the story: A Bajoran religious leader tries to convince Sisko that an ancient prophecy is about to be fulfilled.
what it's all about: Unlike "Life Support" a few episodes earlier, "Destiny" strikes a fine balance in its exploration of continued Bajoran/Cardassian relations, mostly because there the Bajoran element centers around Sisko while the Cardassian element features O'Brien or further inter-Cardassian intrigue.
The intrigue is the lighted material, actually, so let's treat that first: Like a lot of spy-based storytelling in the franchise, and with the considerable ramp-up of Cardassian spy storytelling this season, there's plenty of suspicion cast about, but where "Destiny" earns points is by refusing the harsher tones typical for these scenarios.
So let's move on to juicier stuff. There are a number of Cardassian scientists running amok in the episode, which in and of itself is a nice change of pace (like Next Generation's "Suspicions," which featured a Ferengi scientist; you just don't tend to think of these aliens in such roles). The whole third season had a thread woven through it trying to soften the image of the Cardassians, and other than the increased profile of Dukat, "Destiny" best represents that thread. O'Brien develops an unlikely rapport with one of the scientists, leading to an amusing clash of cultures when he becomes convinced she has the hots for him. For a character like O'Brien, who in Next Generation's "The Wounded" was given a background of animosity against Cardassians from war-time experience, this is a welcome light treatment of the kind of depth the series was known for.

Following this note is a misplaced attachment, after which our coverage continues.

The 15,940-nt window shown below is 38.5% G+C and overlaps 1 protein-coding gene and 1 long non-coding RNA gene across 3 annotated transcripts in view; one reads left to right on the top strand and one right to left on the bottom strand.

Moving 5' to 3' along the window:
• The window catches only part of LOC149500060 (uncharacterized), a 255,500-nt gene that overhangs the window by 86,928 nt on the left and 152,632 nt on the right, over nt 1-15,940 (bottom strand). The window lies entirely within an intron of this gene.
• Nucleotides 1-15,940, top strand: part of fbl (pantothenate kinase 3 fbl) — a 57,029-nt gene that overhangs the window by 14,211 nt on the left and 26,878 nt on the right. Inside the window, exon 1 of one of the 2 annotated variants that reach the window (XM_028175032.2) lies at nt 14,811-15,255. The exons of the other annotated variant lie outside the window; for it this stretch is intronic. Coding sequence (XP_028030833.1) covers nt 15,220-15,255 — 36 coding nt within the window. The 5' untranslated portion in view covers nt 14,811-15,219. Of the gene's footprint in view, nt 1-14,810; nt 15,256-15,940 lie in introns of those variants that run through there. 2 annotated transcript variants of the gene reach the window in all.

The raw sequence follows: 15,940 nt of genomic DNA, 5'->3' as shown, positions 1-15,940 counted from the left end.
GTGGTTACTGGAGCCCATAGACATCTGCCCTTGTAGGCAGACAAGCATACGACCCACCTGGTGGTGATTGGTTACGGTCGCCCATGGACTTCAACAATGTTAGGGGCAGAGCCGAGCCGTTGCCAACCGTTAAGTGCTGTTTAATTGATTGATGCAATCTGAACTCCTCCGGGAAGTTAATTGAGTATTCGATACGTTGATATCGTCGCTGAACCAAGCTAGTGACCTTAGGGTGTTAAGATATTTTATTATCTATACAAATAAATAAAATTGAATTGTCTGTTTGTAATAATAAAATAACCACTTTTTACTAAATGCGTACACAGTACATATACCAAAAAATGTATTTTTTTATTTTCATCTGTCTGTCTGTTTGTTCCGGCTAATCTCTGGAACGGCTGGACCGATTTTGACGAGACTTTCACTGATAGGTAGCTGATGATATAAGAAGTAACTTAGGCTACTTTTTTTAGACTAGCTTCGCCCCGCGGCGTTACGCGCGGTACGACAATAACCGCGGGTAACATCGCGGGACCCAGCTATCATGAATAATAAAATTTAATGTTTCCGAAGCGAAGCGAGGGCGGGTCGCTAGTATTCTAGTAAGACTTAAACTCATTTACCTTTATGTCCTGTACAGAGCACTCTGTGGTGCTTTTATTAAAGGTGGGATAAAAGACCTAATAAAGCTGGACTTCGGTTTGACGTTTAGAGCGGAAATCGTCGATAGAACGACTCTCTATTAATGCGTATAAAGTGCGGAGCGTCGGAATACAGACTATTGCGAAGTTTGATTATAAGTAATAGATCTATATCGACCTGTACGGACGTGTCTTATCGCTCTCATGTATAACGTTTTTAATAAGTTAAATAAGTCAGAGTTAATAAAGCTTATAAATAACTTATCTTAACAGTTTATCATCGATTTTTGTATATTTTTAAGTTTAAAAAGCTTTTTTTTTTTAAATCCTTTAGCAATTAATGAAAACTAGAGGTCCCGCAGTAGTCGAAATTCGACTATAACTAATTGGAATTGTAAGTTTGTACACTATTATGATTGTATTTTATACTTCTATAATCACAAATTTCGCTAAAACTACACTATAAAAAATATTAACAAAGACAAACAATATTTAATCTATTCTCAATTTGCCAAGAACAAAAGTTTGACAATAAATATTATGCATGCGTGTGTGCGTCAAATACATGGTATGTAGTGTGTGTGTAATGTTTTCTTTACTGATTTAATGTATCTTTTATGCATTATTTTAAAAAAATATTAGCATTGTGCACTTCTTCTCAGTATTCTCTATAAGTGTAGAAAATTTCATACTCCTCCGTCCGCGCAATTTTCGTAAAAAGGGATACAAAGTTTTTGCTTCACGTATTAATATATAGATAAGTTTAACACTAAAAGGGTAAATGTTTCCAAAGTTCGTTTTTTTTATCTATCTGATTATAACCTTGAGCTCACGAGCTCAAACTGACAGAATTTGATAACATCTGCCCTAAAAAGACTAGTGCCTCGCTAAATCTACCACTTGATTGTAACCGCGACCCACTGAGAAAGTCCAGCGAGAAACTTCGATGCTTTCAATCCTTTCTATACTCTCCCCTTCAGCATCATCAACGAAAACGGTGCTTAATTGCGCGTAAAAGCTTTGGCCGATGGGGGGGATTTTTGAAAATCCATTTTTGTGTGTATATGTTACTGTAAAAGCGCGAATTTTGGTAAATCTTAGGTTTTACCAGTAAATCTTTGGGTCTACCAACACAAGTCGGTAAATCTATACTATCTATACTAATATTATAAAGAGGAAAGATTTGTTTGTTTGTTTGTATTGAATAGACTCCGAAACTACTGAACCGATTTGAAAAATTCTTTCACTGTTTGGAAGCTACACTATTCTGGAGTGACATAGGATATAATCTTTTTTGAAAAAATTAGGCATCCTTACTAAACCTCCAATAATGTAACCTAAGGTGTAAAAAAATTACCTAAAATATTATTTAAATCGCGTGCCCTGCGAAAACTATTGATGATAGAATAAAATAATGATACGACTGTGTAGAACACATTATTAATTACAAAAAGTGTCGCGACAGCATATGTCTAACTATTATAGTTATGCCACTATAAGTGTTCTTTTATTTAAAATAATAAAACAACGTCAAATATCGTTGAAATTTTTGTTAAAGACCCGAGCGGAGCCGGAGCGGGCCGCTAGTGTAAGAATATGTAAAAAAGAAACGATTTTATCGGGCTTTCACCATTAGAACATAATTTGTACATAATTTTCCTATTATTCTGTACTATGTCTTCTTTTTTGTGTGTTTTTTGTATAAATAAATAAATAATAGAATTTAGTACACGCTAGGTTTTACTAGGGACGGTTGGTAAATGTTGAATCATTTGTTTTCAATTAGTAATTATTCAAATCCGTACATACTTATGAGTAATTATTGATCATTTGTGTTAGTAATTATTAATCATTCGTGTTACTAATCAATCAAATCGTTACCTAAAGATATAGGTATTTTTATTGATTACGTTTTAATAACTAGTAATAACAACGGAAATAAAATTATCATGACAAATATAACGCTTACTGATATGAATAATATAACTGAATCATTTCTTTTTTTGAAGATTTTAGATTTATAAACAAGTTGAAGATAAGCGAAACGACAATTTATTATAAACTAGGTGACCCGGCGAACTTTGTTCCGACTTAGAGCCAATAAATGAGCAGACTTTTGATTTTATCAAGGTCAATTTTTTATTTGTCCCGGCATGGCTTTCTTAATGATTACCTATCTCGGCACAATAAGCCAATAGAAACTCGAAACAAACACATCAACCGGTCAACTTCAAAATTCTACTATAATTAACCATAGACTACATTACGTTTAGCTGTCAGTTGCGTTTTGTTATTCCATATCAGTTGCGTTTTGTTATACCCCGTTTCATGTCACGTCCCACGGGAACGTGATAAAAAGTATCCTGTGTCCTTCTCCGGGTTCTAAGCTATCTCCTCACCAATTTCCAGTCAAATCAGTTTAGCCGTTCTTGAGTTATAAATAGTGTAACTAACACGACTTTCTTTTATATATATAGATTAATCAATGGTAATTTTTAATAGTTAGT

But the meat and crux of the episode belongs to Sisko, who's given one of his rare opportunities to stare that vexing declaration from the first episode - he's the "Emissary of the Prophets" - in the face. An overzealous Bajoran badgers him throughout the episode concerning what he should be doing, which is tough enough for a Starfleet officer, I'm sure, but moreso when you're a Starfleet officer who's been deemed a religious figure and you still haven't figured out what that even means. This was an element of the character that had never really gelled before, but "Destiny" goes a long way in explaining it, and how it continues to affect Sisko, without asking anything more from him, this time, than grappling with its religious overtones. But the big payoff, which is rare for material like this, is at the very end of the episode, when the Bajoran, having realized he was wrong, proceeds to rattle off more prophecies...Deep Space Nine was surprisingly good for tossed-off punchlines like that, very much in the spirit of how the original series would conclude on some jab between Bones and Spock.
franchise- This one's really for series fans.
- series - An amusing look at ongoing concerns.
- character - Sisko's enigmatic religious significance returns to the spotlight.
- essential - This is an early look at the more lighthearted side of the series.